Every culture has taboos. It's up to you to find out what they are. Something that seems innocuous to you may be insulting to someone else. American actor Cameron Diaz found this out the hard way in Peru when she appeared in public wearing a bag emblazoned with a Maoist political slogan. She didn't realize that the Maoist Shining Path had murdered 70,000 Peruvians in the 1980s and 1990s.
What kind of difference will you make?
Another important thing to remember is to manage your expectations. Voluntourism trips are usually short -- two weeks or less. You can't expect to see big community changes within such a short timeframe. If you find it important to have closure at the end of your trip, make sure you choose a project that has a beginning and an end -- for example, building a well or painting a schoolhouse.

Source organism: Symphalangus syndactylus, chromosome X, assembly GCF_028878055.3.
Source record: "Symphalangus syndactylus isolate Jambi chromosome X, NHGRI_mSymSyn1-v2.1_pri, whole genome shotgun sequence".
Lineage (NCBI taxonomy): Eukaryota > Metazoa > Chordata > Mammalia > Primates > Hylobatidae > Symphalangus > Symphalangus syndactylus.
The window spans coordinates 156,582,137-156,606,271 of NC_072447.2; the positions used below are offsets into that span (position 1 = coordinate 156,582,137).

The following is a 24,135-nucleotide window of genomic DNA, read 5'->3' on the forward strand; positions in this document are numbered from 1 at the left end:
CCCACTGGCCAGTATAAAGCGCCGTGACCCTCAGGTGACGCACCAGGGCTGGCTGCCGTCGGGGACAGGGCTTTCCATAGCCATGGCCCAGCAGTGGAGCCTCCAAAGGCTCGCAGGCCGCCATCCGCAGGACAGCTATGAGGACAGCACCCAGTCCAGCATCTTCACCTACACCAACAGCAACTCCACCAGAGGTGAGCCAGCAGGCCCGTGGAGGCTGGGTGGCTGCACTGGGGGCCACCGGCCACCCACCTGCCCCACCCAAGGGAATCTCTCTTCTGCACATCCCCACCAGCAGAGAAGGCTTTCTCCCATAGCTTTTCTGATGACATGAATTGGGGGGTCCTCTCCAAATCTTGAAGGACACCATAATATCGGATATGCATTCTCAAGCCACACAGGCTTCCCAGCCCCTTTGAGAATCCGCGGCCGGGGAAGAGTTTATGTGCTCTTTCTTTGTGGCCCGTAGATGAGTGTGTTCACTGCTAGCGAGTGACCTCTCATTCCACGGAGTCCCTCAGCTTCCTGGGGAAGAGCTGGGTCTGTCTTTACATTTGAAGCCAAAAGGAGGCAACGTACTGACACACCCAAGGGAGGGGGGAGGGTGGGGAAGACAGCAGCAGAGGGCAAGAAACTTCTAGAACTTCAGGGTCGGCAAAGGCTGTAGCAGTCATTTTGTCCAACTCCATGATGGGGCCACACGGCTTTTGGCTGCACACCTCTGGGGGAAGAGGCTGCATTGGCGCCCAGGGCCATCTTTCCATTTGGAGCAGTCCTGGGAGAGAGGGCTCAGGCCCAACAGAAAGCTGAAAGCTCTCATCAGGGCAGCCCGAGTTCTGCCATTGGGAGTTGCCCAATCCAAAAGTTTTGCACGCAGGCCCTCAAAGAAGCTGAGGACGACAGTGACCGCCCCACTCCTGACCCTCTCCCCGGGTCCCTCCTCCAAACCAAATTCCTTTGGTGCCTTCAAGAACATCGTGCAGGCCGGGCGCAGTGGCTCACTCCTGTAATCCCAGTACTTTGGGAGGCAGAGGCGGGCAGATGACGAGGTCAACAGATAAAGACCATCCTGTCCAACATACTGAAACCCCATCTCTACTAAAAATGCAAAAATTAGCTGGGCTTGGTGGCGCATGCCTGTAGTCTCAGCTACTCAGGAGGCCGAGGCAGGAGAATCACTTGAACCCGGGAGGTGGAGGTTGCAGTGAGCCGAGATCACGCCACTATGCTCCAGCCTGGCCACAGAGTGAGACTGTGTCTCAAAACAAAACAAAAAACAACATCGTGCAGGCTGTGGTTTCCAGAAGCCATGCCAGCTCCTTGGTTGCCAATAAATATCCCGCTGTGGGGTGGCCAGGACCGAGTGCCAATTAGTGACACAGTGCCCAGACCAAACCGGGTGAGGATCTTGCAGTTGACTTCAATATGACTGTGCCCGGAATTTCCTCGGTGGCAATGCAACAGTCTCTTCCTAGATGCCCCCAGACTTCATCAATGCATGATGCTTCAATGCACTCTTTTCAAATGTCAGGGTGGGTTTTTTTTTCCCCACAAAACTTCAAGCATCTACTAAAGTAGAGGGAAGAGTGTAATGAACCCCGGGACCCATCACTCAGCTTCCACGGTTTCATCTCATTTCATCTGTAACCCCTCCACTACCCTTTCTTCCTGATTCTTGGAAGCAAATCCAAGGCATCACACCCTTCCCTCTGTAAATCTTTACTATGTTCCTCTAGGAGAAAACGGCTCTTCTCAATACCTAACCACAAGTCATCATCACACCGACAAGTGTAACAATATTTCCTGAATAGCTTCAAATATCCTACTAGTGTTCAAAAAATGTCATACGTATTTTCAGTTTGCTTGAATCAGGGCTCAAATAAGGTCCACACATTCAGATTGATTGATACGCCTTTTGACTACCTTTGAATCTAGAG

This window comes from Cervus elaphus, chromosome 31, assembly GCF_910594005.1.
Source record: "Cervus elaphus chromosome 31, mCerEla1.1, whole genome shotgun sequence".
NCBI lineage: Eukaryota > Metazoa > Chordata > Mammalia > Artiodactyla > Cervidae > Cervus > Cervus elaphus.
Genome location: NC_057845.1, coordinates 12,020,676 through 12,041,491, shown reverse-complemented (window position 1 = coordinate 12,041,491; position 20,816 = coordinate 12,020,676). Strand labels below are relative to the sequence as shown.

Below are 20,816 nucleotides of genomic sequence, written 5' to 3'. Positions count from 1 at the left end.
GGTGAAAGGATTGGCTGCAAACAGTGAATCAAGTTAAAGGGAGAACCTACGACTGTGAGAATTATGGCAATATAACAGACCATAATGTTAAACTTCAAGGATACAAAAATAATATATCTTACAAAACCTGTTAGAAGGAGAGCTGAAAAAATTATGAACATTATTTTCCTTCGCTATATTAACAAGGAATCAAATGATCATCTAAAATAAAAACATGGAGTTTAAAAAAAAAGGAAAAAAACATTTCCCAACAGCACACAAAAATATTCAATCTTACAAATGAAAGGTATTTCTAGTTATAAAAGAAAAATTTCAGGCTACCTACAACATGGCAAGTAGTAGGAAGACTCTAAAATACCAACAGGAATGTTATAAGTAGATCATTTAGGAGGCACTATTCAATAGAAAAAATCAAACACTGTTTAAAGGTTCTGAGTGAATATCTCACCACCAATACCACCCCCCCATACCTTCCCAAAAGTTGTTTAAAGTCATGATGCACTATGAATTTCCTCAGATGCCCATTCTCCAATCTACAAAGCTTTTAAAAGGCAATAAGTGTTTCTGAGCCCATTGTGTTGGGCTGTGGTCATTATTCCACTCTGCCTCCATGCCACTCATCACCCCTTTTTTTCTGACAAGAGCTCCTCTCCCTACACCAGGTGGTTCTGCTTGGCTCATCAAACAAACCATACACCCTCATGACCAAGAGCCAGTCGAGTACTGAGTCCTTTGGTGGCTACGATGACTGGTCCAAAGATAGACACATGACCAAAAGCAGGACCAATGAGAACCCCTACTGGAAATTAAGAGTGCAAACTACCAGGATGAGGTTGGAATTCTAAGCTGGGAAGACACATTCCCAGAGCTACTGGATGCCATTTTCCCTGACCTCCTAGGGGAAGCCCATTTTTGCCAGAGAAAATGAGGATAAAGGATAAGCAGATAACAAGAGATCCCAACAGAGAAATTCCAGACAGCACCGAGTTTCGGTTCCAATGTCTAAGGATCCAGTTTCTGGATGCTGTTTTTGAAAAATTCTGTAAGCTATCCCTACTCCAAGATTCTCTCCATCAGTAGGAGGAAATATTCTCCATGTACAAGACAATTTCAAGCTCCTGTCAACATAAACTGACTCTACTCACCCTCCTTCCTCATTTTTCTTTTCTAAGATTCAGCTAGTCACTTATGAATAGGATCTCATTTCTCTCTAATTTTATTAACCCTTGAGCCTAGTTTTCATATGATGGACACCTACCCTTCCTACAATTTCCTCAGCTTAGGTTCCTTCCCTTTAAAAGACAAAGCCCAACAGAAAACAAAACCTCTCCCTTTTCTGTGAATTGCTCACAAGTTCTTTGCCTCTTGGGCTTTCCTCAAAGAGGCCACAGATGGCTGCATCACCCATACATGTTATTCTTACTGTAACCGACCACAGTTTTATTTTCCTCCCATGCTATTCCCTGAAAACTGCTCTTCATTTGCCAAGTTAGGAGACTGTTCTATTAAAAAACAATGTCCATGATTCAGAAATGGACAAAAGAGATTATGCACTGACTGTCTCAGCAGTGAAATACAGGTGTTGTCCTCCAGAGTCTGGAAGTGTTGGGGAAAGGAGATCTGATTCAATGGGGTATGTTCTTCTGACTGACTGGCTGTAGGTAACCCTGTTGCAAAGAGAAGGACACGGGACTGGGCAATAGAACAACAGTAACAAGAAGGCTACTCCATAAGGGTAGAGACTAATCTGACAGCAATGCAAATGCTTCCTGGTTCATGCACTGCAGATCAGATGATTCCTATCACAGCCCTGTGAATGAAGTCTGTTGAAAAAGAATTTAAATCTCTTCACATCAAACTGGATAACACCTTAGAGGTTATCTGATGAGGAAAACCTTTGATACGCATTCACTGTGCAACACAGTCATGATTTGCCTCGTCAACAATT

Experiencing a community markedly different from your own can be a heavy experience. Be prepared to process everything you deal with. You might see extreme poverty, unclean living conditions, malnutrition, drought or severe weather conditions. On a brighter note, you can also expect some time to yourself where you can be a regular tourist. Many voluntourism packages include time off for exploring. You might get a free day or two at either end of the trip, or you may only be required to work a few hours a day, with the rest of the time to yourself. Every trip is different, so choose one that suits your preferences.
Voluntourism seems like a lofty and charitable idea. However, the concept does have downsides.